It is said that the excitement of learning separates youth from old age, and that we stay young as long as we are learning. A true testament to this statement was the recent “Nanotechnology Day,” cohosted by the Clemson Nanomaterials Center (CNC) and the Roper Mountain Science Center (RMSC) in Greenville, South Carolina. On March 14, 2015, “Pi Day,” as it is called (for its similarity to the ubiquitous irrational number π), attracted about 800 visitors aged 7 to 70 years, who attended the Nanotechnology Day event despite the pouring rain. While it was raining outside, it was enthusiasm and curiosity that was pouring inside the RMSC. The enthusiasm of kids and senior citizens alike reaffirmed the fact that no matter Clemson Nanomaterials Center Faculty and Research Group how old you are, learning about about things at the nanoscale is definitely fun.
To captivate the enthusiasm and unleash the imagination of its young visitors, CNC brought its nanolab to the doorstep and illustrated intriguing physics phenomena through simple experiments. Some such activities included: the art of levitation, which demonstrated a floating piece of graphene on magnets, (much like the magic carpet of the Arabian nights); the extraction of graphene from graphite in pencil that won the Nobel prize (pencil to Nobel); and, the magic of ferro fluids, the power of nano-sponges, the nano -movers and shakers (nano diving-board like cantilevers), just to name a few. Other nano activities using the RMSC’s Network Nano Days Physical Kit from the Nanoscale Informal Science Education (NISE) grant were also included. The audience was awed by the possibility of delivering nanomedicine and storing energy using nanomaterials. Indeed, many of them truly learned, despite its size, that nanotechnology is no small thing. “It was a really fun and exciting experience to teach kids about nanoscience,” remarked Dr. Sriparna Bhattacharya, Research Assistant Professor at CNC, “I believe learning went both ways. We learned as much as they did.”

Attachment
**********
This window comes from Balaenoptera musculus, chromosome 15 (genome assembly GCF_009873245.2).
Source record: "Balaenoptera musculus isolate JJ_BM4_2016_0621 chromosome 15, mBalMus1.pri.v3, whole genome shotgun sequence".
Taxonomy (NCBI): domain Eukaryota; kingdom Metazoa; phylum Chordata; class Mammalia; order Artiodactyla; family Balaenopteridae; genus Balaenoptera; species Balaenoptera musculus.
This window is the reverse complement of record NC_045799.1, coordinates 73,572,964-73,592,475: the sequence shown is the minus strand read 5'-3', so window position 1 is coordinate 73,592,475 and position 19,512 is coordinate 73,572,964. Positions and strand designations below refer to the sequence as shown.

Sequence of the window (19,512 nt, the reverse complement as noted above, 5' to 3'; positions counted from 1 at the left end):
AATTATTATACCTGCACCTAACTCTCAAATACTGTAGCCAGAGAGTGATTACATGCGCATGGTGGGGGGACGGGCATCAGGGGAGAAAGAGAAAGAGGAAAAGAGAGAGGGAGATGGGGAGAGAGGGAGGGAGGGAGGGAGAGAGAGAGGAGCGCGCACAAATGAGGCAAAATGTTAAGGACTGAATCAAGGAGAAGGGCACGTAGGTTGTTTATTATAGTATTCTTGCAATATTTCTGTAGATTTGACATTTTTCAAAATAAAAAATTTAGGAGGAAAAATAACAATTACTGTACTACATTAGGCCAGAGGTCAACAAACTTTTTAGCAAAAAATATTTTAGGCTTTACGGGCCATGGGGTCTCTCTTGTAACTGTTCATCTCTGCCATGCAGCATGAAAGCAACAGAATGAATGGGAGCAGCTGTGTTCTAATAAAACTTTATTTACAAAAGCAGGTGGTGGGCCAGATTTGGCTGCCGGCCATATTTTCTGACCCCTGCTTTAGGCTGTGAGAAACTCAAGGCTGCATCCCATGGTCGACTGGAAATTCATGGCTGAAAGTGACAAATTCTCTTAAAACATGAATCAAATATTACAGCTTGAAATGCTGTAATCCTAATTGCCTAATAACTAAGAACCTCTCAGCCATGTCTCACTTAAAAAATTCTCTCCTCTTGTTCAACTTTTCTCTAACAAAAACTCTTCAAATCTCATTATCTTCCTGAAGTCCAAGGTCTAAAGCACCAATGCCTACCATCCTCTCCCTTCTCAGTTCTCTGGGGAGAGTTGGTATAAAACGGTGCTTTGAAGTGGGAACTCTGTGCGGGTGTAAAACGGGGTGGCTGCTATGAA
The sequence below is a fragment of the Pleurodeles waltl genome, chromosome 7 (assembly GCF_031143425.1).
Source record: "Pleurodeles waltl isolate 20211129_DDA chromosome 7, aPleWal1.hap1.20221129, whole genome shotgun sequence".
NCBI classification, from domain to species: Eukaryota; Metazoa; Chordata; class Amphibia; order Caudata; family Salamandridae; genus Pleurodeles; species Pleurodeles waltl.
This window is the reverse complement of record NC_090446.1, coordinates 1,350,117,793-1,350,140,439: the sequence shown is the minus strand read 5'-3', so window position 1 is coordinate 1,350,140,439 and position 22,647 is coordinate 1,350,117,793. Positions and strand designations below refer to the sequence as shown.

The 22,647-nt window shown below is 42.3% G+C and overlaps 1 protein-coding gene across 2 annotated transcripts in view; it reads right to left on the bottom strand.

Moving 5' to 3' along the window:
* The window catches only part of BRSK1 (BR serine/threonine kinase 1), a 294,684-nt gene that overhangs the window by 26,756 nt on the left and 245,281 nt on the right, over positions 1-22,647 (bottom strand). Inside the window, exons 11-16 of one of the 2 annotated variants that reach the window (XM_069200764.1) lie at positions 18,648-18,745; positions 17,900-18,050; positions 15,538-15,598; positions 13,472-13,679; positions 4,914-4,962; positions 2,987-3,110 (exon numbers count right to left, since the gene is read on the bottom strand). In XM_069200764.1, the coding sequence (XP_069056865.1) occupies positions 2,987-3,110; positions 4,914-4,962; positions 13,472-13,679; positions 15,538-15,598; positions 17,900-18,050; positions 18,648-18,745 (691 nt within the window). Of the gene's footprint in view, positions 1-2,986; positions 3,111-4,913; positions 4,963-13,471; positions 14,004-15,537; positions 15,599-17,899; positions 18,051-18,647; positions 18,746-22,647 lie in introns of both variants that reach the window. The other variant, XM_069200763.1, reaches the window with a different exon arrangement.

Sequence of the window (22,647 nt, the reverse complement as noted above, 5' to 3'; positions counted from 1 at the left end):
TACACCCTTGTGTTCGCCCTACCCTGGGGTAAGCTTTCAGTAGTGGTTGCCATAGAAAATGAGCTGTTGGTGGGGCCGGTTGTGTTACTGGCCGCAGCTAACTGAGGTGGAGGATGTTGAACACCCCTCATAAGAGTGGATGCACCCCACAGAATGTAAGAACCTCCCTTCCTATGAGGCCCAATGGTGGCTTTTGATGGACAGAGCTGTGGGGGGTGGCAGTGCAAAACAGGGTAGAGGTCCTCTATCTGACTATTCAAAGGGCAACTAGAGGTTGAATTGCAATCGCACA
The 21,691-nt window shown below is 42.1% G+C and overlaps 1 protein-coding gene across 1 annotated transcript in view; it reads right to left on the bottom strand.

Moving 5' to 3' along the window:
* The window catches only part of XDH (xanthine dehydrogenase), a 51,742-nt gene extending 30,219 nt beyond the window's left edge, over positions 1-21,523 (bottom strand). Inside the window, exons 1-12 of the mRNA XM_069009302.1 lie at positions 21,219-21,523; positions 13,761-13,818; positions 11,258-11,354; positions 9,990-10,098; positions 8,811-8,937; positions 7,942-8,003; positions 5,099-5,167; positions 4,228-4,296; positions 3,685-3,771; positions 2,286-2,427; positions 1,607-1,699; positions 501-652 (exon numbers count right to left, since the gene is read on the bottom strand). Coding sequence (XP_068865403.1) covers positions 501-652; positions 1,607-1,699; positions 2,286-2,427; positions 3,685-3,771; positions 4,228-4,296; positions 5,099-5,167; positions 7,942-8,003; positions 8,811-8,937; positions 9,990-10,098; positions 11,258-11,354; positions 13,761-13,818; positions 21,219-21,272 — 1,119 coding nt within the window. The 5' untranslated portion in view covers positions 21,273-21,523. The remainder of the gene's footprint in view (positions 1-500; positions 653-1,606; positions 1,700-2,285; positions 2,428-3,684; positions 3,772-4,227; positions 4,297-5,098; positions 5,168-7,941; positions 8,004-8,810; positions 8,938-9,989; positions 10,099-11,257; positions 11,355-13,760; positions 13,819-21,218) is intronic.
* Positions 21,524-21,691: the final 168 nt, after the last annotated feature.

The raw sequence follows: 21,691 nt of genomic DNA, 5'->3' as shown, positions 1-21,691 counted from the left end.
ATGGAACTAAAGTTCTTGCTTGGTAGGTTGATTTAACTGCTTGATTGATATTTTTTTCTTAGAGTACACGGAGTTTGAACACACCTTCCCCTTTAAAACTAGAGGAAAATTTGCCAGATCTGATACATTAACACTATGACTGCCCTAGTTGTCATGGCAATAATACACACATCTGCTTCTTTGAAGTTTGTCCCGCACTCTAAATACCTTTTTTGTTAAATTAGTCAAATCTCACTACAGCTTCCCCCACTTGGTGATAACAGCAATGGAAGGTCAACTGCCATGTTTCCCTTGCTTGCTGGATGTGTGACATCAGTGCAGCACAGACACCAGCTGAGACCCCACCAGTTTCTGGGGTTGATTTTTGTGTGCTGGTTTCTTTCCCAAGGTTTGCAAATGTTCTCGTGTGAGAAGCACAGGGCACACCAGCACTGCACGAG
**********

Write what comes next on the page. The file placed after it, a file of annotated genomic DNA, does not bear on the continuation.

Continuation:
Anthony Childress, a Physics and Astronomy graduate student, and a member of CNC, presented “The Magic of Nanomaterials,” a thirty-minute talk where he introduced the interesting physical phenomena at the nano-level. The audience, which included both kids and seniors, was thrilled and asked him many interesting questions. He concluded his talk with a live demonstration of making nanosweets (nanocarbons from sugar and drain cleaner) that undoubtedly piqued the interest of everyone. “Clemson is being recognized as an international center of excellence for nanomanufacturing,” said Dr. Apparao M. Rao, Director of CNC, “One of our goals is to convey the excitement of cutting-edge research developed at CNC to K-12 and undergraduate students through programs such as the Nanotechnology Day.”
“We intend to develop a larger workforce in South Carolina and the nation,” explained Dr. Ramakrishna Podila, Assistant Professor of Physics at Clemson. “We want to train the next generation scientist to solve future challenges in the fields of energy and biomedicine through innovations in nanoscience.”